国产偷拍视频Once at IBM, Krucky found that he was doing well – sometimes better than those trained at elite Ivy League schools – because he applied himself. He recounted one episode early on in his career at IBM in which his boss – who didn’t seem to like him much – handed him a complicated formula and asked him what he made of it. His boss walked away and Krucky got to work, turning to colleagues elsewhere in the company for their expertise. Within short order, he handed a folder to his boss with an answer.

    国产偷拍视频“He opens up the folder and he walks back to his office, shaking his head,“ Krucky said.

    国产偷拍视频A short time later, the boss calls him into his office for an explanation. Instead of taking credit for the work, Krucky talks about how he’d turned to colleagues he knew – and colleagues they knew — for help in deciphering how to proceed. In other words, he told the truth. And that was the right thing to do.

    Within two hours, Krucky was being offered the coveted job of marketing rep.

    Anton Krucky speaking at the Hogan kick-of event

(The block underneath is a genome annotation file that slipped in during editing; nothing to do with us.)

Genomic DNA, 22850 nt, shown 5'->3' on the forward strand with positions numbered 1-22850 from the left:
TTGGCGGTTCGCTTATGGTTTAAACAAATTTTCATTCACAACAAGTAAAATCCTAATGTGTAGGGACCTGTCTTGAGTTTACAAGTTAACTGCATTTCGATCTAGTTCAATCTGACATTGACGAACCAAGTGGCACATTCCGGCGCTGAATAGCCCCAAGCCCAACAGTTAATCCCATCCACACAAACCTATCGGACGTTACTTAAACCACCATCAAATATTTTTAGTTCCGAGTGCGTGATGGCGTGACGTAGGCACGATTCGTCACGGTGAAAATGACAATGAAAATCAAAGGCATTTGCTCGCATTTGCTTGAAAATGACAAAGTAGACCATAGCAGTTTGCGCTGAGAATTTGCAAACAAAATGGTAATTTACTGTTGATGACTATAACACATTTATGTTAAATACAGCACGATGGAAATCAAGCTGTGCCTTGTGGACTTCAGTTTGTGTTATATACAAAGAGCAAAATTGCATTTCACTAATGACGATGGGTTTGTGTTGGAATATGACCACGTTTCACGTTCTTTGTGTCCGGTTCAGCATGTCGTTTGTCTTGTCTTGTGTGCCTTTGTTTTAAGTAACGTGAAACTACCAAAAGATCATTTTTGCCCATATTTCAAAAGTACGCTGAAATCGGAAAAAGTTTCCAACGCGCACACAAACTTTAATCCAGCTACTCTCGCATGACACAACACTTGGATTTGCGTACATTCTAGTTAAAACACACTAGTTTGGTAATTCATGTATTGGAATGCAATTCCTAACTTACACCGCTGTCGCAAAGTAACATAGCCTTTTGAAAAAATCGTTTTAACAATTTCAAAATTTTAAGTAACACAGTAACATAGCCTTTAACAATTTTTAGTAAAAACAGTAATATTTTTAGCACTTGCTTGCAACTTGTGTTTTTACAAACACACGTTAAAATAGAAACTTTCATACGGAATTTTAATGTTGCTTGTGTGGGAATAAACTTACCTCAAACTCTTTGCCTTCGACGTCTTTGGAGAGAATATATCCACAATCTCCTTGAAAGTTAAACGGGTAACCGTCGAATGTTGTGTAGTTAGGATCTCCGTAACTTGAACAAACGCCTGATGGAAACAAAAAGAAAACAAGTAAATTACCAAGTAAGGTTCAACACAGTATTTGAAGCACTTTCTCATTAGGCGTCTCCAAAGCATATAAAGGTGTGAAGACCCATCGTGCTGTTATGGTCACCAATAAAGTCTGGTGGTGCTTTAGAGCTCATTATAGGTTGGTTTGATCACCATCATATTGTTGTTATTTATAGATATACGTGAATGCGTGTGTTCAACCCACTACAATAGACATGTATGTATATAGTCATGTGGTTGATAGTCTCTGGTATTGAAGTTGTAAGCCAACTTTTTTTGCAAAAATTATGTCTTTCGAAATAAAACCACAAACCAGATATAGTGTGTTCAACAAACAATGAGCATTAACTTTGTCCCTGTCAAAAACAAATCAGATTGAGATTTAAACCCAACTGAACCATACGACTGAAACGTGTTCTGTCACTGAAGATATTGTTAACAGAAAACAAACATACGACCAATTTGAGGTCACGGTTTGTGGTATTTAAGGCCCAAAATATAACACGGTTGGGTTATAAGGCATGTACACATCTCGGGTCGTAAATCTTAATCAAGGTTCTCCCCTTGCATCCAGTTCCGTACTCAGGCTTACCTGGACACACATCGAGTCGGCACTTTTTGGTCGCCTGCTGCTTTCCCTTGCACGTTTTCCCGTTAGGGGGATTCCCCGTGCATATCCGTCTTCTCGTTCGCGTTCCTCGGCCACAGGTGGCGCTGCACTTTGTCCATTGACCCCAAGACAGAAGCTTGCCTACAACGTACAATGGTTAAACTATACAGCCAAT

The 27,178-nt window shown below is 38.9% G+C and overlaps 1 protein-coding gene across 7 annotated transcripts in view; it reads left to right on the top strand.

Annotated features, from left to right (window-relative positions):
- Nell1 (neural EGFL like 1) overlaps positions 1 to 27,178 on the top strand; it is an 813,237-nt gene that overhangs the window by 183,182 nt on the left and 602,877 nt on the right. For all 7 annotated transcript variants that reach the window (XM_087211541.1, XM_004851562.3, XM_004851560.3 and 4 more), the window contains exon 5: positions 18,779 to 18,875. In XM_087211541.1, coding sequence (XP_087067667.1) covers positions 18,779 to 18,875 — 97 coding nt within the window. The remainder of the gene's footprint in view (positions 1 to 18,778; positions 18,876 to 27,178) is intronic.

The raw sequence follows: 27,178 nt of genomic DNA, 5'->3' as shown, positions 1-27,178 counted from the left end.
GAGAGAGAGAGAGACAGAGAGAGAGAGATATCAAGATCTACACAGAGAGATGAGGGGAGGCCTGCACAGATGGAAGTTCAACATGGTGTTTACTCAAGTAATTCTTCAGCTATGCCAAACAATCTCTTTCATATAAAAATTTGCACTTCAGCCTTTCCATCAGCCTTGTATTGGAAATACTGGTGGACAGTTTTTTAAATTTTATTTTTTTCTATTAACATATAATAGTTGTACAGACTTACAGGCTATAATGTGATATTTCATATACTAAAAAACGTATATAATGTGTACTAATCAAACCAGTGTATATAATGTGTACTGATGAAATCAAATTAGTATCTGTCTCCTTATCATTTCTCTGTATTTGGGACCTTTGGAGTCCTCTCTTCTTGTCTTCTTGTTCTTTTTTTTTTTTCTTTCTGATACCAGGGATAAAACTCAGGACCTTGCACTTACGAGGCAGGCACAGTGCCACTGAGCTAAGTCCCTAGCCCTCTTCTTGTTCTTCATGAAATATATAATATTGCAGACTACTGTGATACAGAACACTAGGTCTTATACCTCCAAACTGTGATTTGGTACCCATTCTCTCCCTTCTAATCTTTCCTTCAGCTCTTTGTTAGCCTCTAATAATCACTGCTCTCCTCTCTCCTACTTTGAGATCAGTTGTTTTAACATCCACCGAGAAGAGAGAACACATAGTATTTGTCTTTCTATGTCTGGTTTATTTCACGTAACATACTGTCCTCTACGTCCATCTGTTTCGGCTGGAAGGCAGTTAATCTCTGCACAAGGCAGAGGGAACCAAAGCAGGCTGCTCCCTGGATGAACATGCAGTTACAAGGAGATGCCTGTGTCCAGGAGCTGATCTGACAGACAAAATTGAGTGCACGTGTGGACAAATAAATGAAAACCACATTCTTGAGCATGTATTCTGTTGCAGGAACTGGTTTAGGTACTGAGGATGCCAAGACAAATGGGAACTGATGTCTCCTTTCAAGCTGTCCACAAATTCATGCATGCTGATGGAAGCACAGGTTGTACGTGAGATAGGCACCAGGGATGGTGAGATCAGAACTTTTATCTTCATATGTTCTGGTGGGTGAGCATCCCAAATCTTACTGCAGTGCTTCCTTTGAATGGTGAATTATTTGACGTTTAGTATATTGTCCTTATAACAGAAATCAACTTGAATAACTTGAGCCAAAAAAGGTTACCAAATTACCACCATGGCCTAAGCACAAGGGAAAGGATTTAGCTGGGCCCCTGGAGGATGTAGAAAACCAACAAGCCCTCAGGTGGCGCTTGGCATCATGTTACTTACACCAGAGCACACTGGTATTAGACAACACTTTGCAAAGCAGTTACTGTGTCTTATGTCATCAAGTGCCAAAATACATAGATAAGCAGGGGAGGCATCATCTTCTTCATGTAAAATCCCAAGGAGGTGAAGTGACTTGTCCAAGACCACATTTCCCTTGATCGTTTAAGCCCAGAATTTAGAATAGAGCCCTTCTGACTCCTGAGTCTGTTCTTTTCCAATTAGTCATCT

Anton Krucky, Dr. Lynn Babington and Dr. John Webster

    国产偷拍视频The branch manager for IBM said Krucky was getting the promotion because of his creativity and initiative. But, the manager added, “It wasn’t just that you were good. You were honest.” Krucky said the words resonated with him. “People buy from people who are honest,” he told attendees.

    国产偷拍视频Later in his career, Krucky built a model to help CEOs and their executives understand how people change in an organization. It’s called the “four box model,” and it uses a basketball analogy to ensure those across fields can understand it. In the model, box four is for the best high school basketball players in the country. Their competency is high and their morale is high, he said.